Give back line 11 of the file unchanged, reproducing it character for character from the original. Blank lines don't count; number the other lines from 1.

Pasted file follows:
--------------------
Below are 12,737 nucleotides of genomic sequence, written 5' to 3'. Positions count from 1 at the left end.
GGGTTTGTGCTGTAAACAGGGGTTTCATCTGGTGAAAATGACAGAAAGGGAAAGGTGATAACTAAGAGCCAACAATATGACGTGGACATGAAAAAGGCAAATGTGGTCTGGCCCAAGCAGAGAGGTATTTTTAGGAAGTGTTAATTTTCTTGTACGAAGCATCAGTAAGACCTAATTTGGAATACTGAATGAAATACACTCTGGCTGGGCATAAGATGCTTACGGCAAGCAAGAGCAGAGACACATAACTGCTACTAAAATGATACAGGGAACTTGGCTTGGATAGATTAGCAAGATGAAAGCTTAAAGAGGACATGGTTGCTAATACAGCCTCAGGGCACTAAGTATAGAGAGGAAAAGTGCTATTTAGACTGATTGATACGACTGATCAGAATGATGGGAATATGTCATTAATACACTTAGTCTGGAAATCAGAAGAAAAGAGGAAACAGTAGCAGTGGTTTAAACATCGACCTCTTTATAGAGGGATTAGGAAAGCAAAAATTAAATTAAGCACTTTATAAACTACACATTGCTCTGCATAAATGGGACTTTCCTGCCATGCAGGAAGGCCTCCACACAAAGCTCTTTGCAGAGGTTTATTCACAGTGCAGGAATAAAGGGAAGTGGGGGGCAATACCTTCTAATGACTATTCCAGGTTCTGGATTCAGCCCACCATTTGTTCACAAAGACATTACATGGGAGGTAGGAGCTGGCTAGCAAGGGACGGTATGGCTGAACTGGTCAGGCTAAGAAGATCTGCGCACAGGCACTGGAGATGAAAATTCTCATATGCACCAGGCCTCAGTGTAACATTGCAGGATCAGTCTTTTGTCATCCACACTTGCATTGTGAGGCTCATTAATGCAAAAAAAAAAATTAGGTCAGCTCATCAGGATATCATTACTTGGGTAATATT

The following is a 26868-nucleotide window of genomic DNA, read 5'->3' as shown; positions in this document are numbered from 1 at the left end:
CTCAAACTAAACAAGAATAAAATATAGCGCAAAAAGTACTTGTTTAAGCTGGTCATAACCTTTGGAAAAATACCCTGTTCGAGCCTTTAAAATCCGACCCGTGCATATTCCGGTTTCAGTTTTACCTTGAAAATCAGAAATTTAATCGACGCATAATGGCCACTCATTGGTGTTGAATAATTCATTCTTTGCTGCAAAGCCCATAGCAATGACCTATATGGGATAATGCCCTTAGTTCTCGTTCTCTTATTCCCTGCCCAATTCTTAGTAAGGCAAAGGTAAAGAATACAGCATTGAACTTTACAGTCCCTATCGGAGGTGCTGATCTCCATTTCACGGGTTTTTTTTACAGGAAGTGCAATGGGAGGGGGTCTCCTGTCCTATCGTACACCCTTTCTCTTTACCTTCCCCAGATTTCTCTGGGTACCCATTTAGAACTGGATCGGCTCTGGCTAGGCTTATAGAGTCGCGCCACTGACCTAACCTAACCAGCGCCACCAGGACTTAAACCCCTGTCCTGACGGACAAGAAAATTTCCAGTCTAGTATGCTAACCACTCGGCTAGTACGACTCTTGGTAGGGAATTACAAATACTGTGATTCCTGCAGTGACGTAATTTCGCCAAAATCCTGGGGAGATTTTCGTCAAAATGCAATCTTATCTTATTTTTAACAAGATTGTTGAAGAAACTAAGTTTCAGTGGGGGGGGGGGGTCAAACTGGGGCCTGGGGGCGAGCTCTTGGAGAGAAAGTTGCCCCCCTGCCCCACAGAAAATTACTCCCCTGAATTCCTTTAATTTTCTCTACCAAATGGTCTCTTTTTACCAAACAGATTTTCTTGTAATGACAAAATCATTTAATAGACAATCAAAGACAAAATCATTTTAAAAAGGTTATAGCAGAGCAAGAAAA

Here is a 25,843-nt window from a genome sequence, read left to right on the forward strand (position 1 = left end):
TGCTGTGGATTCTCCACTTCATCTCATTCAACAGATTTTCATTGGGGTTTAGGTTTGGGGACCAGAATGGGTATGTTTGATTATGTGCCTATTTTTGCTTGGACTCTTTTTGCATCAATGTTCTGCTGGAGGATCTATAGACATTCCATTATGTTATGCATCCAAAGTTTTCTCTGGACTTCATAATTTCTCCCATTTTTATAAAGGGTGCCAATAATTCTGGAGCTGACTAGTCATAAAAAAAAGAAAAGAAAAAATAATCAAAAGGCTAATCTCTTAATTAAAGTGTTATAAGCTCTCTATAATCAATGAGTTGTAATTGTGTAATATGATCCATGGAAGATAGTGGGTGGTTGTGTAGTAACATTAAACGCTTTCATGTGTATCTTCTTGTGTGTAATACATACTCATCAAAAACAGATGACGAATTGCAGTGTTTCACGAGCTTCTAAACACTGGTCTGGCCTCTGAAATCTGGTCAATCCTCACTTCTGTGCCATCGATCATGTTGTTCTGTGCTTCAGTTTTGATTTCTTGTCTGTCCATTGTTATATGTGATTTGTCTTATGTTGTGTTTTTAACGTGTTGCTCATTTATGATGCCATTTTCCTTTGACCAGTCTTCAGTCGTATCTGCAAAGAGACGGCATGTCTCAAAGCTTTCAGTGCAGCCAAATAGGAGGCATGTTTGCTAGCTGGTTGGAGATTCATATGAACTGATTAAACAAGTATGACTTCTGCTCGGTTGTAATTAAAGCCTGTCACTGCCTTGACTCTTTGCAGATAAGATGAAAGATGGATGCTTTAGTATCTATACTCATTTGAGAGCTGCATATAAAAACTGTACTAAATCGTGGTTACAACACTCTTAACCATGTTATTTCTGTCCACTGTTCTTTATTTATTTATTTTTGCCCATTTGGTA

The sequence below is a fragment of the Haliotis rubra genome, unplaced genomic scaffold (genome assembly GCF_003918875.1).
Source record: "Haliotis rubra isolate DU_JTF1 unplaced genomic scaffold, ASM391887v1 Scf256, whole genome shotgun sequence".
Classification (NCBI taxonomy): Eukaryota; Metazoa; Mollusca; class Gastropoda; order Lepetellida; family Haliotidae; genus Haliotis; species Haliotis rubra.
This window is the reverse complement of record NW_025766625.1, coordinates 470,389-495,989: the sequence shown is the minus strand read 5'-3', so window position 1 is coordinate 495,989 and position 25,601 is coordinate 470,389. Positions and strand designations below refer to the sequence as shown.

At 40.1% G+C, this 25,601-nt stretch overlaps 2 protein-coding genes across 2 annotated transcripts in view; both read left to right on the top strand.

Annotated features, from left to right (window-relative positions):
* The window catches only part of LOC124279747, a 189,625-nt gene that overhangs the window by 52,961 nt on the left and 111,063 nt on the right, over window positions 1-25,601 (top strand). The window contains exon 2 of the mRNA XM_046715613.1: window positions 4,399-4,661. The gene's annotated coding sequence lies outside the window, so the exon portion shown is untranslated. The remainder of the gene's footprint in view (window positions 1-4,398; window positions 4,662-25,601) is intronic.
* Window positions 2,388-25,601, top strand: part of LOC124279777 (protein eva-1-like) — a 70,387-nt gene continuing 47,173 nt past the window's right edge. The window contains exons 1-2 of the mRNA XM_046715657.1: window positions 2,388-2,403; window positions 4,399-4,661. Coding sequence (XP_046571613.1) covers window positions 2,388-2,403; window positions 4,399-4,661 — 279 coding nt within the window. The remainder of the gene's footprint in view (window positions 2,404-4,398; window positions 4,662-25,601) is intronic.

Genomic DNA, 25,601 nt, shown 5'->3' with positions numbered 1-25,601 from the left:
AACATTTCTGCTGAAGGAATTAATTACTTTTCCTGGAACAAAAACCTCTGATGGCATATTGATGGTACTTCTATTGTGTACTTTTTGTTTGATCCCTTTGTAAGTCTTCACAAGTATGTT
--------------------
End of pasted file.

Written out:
At 40.1% G+C, this 25,601-nt stretch overlaps 2 protein-coding genes across 2 annotated transcripts in view; both read left to right on the top strand.